Chloroform

From Cargo Handbook - the world's largest cargo transport guidelines website
Jump to: navigation, search
Infobox on Chloroform
Example of Chloroform
Chloroform.jpg
Facts
Origin -
Stowage factor (in m3/t) 1,27 m3/t (drums)
Humidity / moisture -
Ventilation -
Risk factors See text

Description

Chloroform is an organic compound with formula CHCl3. It is one of the four chloromethanes. The colorless, sweet-smelling, dense liquid is a trihalomethane, and is considered somewhat hazardous. Several million tons are produced annually as a precursor to Teflon and refrigerants, but its use for refrigerants is being phased out.

At normal temperature and pressures, chloroform is a highly volatile, clear, colourless, heavy, highly refractive, non-flammable liquid.

Unlike ether, chloroform's characteristically sweet odour isn't irritating, although inhalation of concentrated chloroform vapour may cause irritation of exposed mucous surfaces. Chloroform is a more effective anaesthetic than nitrous oxide. The metabolism of chloroform in the body is dose-dependent; it may be proportionally higher at lower levels of exposure. A substantial but variable percentage of chloroform from inspired air is retained in the body; it is extensively metabolized by the liver. Metabolites of chloroform include phosgene, carbene and chlorine, all of which may contribute to its cytotoxic activity. Prolonged administration of chloroform as an anaesthetic can cause toxaemia. Acute poisoning is associated with headache, altered consciousness, convulsions, respiratory paralysis and disturbances of the autonomic nervous system: dizziness, nausea, and vomiting are common. Chloroform may also cause delayed-onset damage to the liver, heart and kidneys. When used in anaesthesia, insensibility was usually preceded by a stage of excitation. This was followed by loss of reflexes, diminished sensation and loss of unitary consciousness.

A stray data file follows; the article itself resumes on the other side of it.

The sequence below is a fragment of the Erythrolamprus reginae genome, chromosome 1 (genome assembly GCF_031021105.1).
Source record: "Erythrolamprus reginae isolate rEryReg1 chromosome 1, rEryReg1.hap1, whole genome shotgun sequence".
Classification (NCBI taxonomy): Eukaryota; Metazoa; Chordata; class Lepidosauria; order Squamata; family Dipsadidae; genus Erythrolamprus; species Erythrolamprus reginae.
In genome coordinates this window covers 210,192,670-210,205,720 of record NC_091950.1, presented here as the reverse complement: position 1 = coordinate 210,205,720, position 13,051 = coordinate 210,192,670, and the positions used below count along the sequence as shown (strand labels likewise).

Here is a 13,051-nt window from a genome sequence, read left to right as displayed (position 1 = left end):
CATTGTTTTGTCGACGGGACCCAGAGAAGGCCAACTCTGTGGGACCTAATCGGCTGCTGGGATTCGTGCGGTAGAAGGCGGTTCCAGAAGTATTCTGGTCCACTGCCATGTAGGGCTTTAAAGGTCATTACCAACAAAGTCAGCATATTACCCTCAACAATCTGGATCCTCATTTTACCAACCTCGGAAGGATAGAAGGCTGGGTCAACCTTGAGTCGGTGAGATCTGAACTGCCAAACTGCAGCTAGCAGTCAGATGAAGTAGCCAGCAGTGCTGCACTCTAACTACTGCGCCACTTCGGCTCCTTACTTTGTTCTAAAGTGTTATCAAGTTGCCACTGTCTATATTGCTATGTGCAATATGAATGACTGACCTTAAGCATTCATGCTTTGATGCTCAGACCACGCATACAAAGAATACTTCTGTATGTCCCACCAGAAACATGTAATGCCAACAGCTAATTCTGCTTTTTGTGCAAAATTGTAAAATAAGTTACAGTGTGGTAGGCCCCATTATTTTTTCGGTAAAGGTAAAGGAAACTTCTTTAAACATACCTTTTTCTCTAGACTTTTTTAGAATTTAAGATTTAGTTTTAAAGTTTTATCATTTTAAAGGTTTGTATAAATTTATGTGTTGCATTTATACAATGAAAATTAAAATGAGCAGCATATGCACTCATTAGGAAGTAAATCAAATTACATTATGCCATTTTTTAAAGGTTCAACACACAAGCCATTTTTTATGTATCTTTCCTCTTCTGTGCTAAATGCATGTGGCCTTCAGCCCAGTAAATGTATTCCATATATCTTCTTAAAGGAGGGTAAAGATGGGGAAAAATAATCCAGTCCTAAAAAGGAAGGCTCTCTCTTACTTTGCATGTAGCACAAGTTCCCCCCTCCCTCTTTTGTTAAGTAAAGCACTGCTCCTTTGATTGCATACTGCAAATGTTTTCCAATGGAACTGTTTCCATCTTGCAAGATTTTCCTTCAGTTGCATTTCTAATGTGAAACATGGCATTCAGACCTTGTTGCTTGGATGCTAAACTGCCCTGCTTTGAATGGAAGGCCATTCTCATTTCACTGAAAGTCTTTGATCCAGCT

Please note that Chloroform is also widely known as Trichloromethane.

Application

Fluorcarbon plastics, solvent, analytical chemistry, fumigant, insecticides.

There are many uses for Chloroform. It was originally used as an anaesthetic, but this is no longer very common – at least not in the developed world – as high doses are regarded as dangerous because the substance is chlorinated. Nowadays, Chloroform is mostly used in laboratories for analysis and testing purposes. It is also used in chromatography, pharmaceuticals and in the dental industry.

Shipment / Storage

Chloroform is classified as both Irritant and Harmful and should be treated in a suitable manner by qualified persons. Chloroform (CHCl3) has a specific odour which some individuals may find quite pleasant. Chloroform should only be handled in areas with good air circulation, ideally with fume extraction. It has a specific gravity of just under 1.5 (depending on temperature), meaning it is roughly 1.5 times the weight of water.

Keep from light. Miscible with alcohol, ether, benzene, carbon disulphide, carbon tetrachloride, fixed and volatile oils, slightly soluble in water.

Risk factors

Toxic by inhalation; anesthetic, pro-longed inhalation or ingestion may be fatal. TLV: 10 ppm in air, 50 mg/m3 of air. OSHA PEL: 50 ppm for 10 minutes. A carcinogen. It has been prohibited by FDA from use in drugs, cosmetics and food packaging, including cough medicines, toothpastes, etc. Nonflammable. Will burn on prolonged exposure to flame or high temperature.

See IMDG Code and applicable MSDS sheet.